They were dead; I could no longer deny it. What a thing to acknowledge in your heart! To lose a brother is to lose someone with whom you can share the experience of growing old, who is supposed to bring you a sister-in-law and nieces and nephews, creatures to people the tree of your life and give it new branches. To lose your father is to lose the one whose guidance and help you seek, who supports you like a tree trunk supports its branches. To lose your mother, well, that is like losing the sun above you. [...]. I lay down on the tarpaulin and spent the whole night weeping and grieving, my face buried in my arms. The hyena spent a good part of the night eating. (2.46.10)
Suffering – grief – becomes carnivorous. After enumerating his losses, Pi zooms out to picture the whole lifeboat. Now we know that the hyena, while Pi grieves, is tearing into the zebra. Pi's juxtaposition – grief next to a ravenous devouring – provides a metaphor for bereavement.
It is pointless to say that this or that night was the worst of my life. I have so many bad nights to choose from that I've made none the champion. Still, that second night at sea stands in my memory as one of exceptional suffering, different from the frozen anxiety of the first night in being a more conventional sort of suffering, the broken-down kind consisting of weeping and sadness and spiritual pain, and different from later ones in that I still had the strength to appreciate fully what I felt. (2.46.1)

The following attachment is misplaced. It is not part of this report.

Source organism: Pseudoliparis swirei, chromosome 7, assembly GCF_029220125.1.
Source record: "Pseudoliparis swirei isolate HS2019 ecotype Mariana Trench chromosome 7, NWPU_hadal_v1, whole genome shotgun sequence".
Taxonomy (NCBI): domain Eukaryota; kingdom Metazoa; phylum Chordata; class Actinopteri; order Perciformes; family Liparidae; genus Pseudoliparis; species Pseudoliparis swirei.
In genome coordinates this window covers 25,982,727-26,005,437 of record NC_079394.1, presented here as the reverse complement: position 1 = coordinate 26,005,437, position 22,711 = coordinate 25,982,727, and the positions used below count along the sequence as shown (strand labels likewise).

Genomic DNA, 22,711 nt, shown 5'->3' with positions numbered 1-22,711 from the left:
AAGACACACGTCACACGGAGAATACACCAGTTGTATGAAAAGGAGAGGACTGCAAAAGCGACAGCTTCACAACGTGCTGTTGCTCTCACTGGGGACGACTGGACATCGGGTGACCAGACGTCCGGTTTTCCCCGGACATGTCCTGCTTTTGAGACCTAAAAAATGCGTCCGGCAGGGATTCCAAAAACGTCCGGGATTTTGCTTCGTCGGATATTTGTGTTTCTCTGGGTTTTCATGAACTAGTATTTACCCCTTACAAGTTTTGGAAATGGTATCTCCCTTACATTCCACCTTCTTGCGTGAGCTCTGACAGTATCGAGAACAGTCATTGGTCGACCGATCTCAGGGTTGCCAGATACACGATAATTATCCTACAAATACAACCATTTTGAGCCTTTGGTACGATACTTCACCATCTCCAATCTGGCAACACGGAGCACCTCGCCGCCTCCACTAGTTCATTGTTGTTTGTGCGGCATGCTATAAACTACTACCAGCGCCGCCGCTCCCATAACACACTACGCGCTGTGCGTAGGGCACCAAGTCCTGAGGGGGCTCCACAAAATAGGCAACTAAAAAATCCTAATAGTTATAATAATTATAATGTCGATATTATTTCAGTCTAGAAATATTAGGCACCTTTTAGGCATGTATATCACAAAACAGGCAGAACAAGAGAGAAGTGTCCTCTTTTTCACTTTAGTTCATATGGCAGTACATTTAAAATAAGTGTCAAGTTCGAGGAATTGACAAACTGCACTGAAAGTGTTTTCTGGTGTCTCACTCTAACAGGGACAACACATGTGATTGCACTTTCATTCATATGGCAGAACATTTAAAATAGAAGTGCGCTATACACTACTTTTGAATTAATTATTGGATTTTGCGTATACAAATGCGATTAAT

Often we hear protagonists say, "It was the worst night of my life," in order to communicate his or her extreme suffering after a particular event. But Pi says, "I have had so many bad nights to choose from that I've made none the champion." Pi exposes the oddity of awarding one night or the other the prize of "Worst Night." We know he's a real expert on pain, because he describes different types of suffering: "frozen anxiety" versus a more conventional "broken-down kind consisting of weeping."
Orange Juice lay next to it, against the dead zebra. Her arms were spread wide open and her short legs were folded together and slightly turned to one side. She looked like a simian Christ on the Cross. Except for her head. She was beheaded. The neck wound was still bleeding. It was a horrible sight to the eyes and killing to the spirit. (2.47.16)
Pi returns to the mystery of Christ's suffering (see 1.17.27). Now Orange Juice figures into the Christ-as-sufferer equation. That means Pi compares Christ not only to human beings in his suffering but to animals. It's also possible Pi elevates Orange Juice's suffering to divine proportions. We don't have to choose one or the other.